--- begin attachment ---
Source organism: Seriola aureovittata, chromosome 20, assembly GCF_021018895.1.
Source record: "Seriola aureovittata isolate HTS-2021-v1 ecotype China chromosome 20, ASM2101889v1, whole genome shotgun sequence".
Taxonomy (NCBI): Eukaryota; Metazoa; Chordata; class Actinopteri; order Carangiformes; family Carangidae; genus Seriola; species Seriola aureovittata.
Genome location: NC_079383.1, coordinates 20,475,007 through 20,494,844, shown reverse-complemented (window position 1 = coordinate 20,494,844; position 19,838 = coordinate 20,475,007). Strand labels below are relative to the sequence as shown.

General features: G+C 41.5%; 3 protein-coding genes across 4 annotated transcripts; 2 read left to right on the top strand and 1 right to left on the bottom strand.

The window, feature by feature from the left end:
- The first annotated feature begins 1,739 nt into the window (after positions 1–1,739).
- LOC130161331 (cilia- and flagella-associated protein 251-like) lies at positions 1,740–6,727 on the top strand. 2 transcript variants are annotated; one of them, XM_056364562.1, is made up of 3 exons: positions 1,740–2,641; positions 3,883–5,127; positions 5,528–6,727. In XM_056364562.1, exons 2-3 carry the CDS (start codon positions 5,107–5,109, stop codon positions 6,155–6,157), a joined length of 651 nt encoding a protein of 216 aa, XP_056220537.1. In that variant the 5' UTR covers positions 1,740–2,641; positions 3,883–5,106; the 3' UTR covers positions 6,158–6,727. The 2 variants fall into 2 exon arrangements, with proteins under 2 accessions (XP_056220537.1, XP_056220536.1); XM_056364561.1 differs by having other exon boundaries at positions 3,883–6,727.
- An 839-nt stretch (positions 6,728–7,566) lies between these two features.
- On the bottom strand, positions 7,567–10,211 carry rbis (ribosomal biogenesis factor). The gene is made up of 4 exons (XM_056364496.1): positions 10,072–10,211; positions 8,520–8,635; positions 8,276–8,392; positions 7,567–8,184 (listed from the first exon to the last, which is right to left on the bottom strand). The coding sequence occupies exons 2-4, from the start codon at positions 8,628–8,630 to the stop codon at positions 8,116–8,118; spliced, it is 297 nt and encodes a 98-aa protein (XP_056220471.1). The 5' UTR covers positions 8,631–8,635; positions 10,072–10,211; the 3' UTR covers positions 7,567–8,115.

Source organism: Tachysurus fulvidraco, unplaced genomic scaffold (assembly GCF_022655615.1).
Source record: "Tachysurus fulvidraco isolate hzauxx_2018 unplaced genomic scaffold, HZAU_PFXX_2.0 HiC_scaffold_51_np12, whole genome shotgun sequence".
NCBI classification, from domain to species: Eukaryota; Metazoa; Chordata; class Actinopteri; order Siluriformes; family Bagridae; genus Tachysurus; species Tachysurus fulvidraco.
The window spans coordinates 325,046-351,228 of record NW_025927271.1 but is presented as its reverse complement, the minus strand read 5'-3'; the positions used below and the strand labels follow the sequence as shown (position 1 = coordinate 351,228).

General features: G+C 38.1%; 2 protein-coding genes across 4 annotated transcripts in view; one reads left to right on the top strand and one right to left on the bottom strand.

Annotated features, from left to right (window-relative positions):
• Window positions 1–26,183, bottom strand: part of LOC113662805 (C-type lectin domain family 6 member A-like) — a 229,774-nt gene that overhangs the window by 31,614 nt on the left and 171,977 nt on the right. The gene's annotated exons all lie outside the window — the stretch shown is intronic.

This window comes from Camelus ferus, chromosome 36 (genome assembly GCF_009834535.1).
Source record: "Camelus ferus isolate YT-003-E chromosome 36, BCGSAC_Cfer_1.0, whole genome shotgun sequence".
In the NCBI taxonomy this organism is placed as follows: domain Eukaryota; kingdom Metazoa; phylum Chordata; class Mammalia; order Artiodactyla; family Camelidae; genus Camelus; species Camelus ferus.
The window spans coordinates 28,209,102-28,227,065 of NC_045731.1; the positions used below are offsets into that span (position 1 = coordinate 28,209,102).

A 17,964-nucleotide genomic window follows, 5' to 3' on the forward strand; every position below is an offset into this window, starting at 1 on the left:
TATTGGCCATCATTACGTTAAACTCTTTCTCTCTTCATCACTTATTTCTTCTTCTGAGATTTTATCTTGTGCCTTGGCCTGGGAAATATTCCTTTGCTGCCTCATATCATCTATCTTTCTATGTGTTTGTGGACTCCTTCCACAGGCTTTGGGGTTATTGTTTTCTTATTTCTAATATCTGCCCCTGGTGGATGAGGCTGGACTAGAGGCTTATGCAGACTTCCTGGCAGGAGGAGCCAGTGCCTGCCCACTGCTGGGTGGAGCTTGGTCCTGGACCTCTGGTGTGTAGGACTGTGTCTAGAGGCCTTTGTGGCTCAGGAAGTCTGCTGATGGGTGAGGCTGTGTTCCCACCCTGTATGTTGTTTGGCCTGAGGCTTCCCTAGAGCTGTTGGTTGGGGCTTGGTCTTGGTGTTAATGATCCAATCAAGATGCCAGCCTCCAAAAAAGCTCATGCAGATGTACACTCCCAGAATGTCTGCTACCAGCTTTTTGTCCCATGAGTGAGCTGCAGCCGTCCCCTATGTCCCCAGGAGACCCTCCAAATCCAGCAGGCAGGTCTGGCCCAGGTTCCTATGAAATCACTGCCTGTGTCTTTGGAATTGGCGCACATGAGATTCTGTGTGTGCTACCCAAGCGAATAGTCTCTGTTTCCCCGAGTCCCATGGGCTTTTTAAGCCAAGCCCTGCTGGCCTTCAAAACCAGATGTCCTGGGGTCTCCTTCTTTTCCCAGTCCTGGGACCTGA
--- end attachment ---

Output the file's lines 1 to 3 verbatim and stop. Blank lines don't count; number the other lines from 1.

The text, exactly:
Source organism: Seriola aureovittata, chromosome 20, assembly GCF_021018895.1.
Source record: "Seriola aureovittata isolate HTS-2021-v1 ecotype China chromosome 20, ASM2101889v1, whole genome shotgun sequence".
Taxonomy (NCBI): Eukaryota; Metazoa; Chordata; class Actinopteri; order Carangiformes; family Carangidae; genus Seriola; species Seriola aureovittata.